Is Volatility Good Or Bad?
So at this point, you may be a little confused. We’ve said that a volatile stock carries risk with it. We’ve also said a stock with no volatility would never make you any money. We couldn’t even safely tell you what a good volatility rating for a stock would be.
In short: Yes, volatility is good. The point of trading stocks is to leave with more capital than you went in with. If volatility didn’t exist, then you would leave with the same amount that you put in. Actually, you would probably leave with less money due to potential brokerage fees.
Volatility Is Especially Important For Short-Term Traders
Day traders make decisions based on market changes that occur minute-to-minute or even second-to-second. For market prices to fluctuate so quickly that the difference between a profit or a loss can change in mere seconds, volatility is especially high.
Swing traders that work on day-by-day or week-by-week metrics have a little more wiggle room when dealing with volatility. However, volatility is still just as important to their bottom line as it is for day traders.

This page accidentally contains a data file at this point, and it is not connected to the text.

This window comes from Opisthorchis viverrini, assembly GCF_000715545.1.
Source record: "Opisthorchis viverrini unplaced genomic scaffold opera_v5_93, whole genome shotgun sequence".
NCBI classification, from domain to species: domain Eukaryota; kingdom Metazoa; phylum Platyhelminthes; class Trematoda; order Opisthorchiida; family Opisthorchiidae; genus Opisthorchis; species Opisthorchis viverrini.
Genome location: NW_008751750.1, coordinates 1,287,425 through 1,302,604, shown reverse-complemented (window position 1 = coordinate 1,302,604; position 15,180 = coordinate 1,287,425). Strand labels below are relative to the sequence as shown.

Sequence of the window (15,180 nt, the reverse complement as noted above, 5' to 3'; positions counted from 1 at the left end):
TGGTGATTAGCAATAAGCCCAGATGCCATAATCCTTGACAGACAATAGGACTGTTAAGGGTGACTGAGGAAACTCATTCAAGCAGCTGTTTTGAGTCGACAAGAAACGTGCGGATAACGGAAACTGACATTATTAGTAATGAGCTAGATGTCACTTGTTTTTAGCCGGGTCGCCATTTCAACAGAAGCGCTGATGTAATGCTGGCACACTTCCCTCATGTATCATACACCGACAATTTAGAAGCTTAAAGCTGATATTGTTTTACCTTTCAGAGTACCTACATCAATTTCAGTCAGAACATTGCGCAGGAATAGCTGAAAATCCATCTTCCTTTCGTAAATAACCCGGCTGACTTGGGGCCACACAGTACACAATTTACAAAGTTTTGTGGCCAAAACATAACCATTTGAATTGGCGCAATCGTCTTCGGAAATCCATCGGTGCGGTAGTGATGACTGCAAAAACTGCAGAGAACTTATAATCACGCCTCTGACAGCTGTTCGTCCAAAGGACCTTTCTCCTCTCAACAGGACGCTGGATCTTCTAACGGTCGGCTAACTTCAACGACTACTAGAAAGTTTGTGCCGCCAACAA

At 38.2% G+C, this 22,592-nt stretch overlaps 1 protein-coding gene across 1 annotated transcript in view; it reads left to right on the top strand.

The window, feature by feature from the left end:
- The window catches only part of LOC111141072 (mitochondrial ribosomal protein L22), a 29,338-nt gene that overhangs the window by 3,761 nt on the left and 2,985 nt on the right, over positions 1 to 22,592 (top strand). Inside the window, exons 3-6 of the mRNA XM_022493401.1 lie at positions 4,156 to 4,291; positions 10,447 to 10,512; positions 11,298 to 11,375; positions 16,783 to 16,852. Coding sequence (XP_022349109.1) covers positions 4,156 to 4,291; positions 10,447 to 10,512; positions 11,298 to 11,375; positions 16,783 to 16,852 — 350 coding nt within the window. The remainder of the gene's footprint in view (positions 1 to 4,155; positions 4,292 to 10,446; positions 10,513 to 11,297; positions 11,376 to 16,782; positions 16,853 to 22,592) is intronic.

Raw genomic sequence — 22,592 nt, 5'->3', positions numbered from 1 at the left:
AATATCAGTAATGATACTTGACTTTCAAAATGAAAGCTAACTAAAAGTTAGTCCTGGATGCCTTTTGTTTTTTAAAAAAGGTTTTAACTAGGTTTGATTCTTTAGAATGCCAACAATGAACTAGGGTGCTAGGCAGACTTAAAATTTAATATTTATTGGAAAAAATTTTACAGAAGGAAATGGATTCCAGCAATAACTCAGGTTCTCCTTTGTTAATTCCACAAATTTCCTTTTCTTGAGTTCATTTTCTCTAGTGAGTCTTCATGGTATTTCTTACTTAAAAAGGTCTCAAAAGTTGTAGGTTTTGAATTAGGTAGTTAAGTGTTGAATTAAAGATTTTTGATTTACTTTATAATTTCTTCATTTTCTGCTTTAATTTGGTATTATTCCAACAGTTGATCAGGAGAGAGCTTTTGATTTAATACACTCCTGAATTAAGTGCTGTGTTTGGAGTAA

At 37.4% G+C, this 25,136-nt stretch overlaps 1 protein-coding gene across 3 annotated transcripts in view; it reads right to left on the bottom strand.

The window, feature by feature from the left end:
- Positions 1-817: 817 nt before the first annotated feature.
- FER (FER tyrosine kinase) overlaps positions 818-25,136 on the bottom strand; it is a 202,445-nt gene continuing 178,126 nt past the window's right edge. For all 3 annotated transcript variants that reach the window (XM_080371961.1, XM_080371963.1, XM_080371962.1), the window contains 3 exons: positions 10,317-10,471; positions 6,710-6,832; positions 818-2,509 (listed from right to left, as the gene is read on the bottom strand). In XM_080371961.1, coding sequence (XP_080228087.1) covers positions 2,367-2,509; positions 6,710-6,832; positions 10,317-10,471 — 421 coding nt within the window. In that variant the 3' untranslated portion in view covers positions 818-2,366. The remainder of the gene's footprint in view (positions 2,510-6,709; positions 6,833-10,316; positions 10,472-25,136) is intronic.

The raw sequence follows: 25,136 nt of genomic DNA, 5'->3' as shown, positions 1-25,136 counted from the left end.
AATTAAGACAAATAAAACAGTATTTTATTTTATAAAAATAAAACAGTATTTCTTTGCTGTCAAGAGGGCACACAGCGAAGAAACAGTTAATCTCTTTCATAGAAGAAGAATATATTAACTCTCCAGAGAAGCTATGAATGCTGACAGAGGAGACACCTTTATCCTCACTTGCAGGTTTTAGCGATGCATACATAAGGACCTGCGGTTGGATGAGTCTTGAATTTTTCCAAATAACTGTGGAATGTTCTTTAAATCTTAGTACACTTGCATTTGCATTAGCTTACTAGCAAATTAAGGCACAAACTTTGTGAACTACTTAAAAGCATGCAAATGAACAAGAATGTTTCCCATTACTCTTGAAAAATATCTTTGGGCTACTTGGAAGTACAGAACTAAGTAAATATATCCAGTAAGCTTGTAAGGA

Short-term traders can especially make a decent profit if they can correctly predict the potential rise or fall of a stock. This is even true if that rise or fall only lasts mere seconds. These predictions are made in the forms of ‘calls’ and ‘puts.’ Correctly predicting multiple small swings in either direction can be much more profitable than when a long-term trader buys a stock and holds on to it for years until its value rises drastically.
Using Options To Hedge Portfolio Swings
Long-term investors can still turn a profit from volatile stocks, albeit maybe not quite as much as shorter-term traders. By buying put options (options that allow investors to sell the stock for an agreed-upon price regardless of the stock’s actual closing value), investors can mitigate the risk of market volatility.
And, even to a layperson, that should make perfect sense. As an investor, you buy a stock hoping that it performs well and rises in value. Then, as some added protection, you buy some put options stating that should the price of that stock fall within a certain period of time, you can still sell shares for the original price on your contract.
For example, you buy a stock at $100 per share. Then, you buy “insurance” (options) that states that if the stock price falls below X dollars by a certain date, you can still sell that stock for the higher value. You can even buy multiple puts. In the example of the $100 stock, you can buy puts that kick in if the price hits $95, $85, or $75. Each one is more beneficial than the next, specifically when using them to hedge against highly volatile stocks.
The Brookings Institute has a great article that discusses market volatility and liquidity.